This article is from 2009 and originally appeared in War magazine – Issue One – The Beliefs Issue under the title Why I Won’t Be Watching Watchmen.
Comic book fans can be ambivalent about film adaptations of their favourites. Well, I can be, anyway. Persepolis, The Crow, Ghost World, and Adam West playing a camp Batman might be up there with the greats, but Spiderman, X-Men and the Fantastic Four were bastardised.
All too often, producers and filmmakers use comics as ready-made concepts with the panels providing ready-made storyboards. And they also have a ready-made audience of comic lovers wanting to check out their films, and others only too willing to buy in to the cool and kudos that the writers and artists worked so hard to command.
Those familiar with Northamptonite anarchist Alan Moore’s work have reason to be even more ambivalent than usual about the Watchmen movie out this year. Long-standing copyright disputes and legal battles and being fucked-over by the man have meant that Moore wants nothing to do with the film, just like he wanted nothing to do with V for Vendetta (which falls under bastardised, btw), or The League of Extraordinary Gentlemen.
If you check out the film’s high-tech, show-offy website, you won’t find Moore’s name anywhere, even though it was he who wrote the 1986-7 genre-defying mini-series illustrated by Dave Gibbons and coloured by John Higgins.
So, even though the film will almost certainly be an overrated, overproduced, sterile non-event, it is the perfect excuse to read, or re-read the comic.
Maggie Gray is a 25-year-old brainiac studying for a Phd about Alan Moore at UCL’s History of Art department (her thesis is provisionally called Comics as Cultural Resistance – the Works of Alan Moore 1971-1989). Watchmen, she says, “is a very complex work…quite a demanding comic to read and pretty long in its graphic novel form”. I’m surprised at this, because it’s the first Moore comic I ever read, aged 15, and it remains one of my favourite. Even though it is more challenging than stuffing your face with popcorn at the multiplex, Maggie agrees “it’s a fine place to start”.
Watchmen is set in New York in an alternate 1980s, where superheroes exist for real and have done since the late 1930s – when they first appeared in comic books. It explores how the Cold War might have turned out if superhumans did exist – who hasn’t wondered that every now and then? – and plays with mainstream comic book imagery. The characters, for example, are loosely based on the cast of Charlton heroes that DC acquired the rights to. “The work,” says Maggie “is often cited as the ultimate revisionist deconstruction of the superhero. They [the characters] are presented as morally, sexually, psychologically and politically dysfunctional, and Moore considers the impact their real presence would effect on society, as an unaccountable and extra-judiciary force.” In other words, real-life superheroes just aren’t that super.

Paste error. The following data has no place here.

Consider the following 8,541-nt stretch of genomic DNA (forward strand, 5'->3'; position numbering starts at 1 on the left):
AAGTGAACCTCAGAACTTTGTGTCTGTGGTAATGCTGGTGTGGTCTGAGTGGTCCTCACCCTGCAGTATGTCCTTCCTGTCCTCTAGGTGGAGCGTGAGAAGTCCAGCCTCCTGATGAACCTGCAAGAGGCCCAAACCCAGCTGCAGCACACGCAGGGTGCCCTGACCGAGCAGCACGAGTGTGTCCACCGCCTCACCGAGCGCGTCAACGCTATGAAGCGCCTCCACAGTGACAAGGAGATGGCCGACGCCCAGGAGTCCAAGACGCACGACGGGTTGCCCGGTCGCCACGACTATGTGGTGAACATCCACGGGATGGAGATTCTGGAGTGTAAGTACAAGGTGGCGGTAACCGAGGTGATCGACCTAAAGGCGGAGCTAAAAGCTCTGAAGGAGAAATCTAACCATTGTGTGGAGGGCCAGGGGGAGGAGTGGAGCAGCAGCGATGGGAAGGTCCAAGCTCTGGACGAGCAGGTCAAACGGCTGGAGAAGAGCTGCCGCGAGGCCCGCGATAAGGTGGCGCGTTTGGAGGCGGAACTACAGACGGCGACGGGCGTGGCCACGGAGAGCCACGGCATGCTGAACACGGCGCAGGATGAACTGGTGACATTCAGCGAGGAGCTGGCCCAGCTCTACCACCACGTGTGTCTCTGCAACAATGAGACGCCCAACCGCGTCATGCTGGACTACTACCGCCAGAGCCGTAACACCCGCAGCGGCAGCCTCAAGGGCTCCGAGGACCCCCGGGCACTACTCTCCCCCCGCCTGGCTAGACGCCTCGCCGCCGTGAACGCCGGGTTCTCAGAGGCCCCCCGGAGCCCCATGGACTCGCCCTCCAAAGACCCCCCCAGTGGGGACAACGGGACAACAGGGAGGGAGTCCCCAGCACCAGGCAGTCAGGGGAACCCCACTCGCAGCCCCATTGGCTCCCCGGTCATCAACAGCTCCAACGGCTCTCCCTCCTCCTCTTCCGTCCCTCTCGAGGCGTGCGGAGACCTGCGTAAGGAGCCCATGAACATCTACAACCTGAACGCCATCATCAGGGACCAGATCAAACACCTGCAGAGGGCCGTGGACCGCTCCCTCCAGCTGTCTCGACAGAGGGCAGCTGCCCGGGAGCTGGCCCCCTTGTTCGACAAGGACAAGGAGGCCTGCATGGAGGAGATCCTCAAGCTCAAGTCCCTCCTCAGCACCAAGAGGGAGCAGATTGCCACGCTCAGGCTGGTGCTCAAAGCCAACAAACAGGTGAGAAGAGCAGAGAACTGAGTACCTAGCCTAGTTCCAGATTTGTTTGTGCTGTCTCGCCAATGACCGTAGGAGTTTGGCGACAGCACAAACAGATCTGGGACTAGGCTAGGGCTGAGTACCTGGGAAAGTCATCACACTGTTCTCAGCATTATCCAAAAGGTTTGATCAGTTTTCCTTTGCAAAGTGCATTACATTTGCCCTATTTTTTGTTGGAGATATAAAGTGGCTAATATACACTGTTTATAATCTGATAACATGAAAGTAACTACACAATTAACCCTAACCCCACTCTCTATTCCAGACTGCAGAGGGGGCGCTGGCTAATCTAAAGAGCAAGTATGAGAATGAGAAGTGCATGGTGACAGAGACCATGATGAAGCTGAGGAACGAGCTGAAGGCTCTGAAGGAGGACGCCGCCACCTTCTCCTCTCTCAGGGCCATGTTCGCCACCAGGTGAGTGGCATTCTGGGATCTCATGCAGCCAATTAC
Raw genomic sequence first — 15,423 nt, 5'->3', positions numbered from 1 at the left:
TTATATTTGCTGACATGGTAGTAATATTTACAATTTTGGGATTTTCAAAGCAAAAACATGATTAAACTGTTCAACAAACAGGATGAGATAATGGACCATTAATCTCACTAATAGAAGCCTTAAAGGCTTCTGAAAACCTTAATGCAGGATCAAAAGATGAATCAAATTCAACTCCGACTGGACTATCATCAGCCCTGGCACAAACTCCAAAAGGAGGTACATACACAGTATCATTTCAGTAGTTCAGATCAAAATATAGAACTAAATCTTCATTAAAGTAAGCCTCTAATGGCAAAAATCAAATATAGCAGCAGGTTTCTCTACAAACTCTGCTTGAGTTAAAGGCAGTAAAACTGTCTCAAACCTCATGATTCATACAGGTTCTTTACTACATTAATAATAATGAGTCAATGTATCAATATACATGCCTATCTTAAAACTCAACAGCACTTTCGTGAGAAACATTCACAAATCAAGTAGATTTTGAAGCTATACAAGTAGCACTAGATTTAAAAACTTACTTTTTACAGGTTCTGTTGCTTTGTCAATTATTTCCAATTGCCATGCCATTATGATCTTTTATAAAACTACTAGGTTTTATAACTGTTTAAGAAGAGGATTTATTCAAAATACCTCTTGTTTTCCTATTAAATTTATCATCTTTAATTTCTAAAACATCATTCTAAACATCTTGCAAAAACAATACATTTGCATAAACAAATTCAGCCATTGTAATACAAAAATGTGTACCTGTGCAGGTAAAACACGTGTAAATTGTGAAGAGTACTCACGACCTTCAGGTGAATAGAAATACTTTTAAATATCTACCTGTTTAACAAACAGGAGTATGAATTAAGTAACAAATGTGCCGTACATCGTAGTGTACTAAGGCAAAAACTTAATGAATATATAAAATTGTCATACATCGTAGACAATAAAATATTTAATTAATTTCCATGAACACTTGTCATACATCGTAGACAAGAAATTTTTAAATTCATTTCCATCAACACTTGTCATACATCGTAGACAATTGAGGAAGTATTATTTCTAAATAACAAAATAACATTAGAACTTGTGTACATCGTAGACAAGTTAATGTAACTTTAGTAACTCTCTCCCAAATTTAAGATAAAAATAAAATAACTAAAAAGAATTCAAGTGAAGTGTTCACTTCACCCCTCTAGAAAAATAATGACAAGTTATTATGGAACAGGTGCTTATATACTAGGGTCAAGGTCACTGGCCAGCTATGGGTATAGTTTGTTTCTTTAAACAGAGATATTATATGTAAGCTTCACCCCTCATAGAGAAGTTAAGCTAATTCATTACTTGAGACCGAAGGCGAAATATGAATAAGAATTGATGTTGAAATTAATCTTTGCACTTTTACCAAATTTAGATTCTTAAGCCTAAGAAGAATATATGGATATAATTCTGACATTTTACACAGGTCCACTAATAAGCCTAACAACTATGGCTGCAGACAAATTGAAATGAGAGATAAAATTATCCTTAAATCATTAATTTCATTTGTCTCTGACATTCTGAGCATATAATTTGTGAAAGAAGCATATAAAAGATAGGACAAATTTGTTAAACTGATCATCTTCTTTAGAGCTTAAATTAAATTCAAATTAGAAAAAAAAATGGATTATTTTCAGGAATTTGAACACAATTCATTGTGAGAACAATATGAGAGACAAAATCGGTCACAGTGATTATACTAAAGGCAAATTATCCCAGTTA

The book opens with the murder of The Comedian, one of the heroes, and continues with Rorshach, another, investigating his death. Meanwhile, Cold War tensions are rising, adding to an atmosphere of fear and suspicion, not unlike the one engineered by more recent governments.
Like Batman, most of Watchmen’s superheroes don’t have superpowers as such – apart from Dr Manhattan, based on Captain Atom and thought to be named after the Manhattan Project. “His presence [in the plot] has significantly altered geopolitics and technology, resulting in the US winning the Vietnam War and Nixon standing for a fifth term, having amended the Constitution,” says Maggie.
The comic (Moore detests the commonly used “graphic novel”, believing it to be a “marketing term” that destroyed the progress of comics in the 1980s) is hard not to read in one go, and works on lots of levels, more so, I think, than lots of other equally readable, equally respected works.
When Watchmen came out in monthly instalments, it differed from the usual comic book format. The cover art, for example, did not feature characters in the same way as Marvel and DC’s usual offerings, and was instead the first panel of each episode. The back cover, traditionally used for Charles Atlas-esque adverts, instead featured a clock moving towards 12 with each issue, adding to the tension but also the fatalism in the story’s vibes.
I asked Maggie to recommend lesser-known Moore works, in the unlikely event that anyone wants to discover cool stuff before Hollywood trashes it: “My favourites are Marvelman, V for Vendetta, Halo Jones, and The Mirror of Love [originally produced for the Artists Against Rampant Government Homophobia anthology, which protested Clause 28].”
Indeed, Moore is an artist who isn’t afraid of being political, and who, Maggie tells me, has engaged with “distinct movements including punk, anti-fascism, feminism, environmentalism and anti-nuclear politics”. Take that Zack Snyder.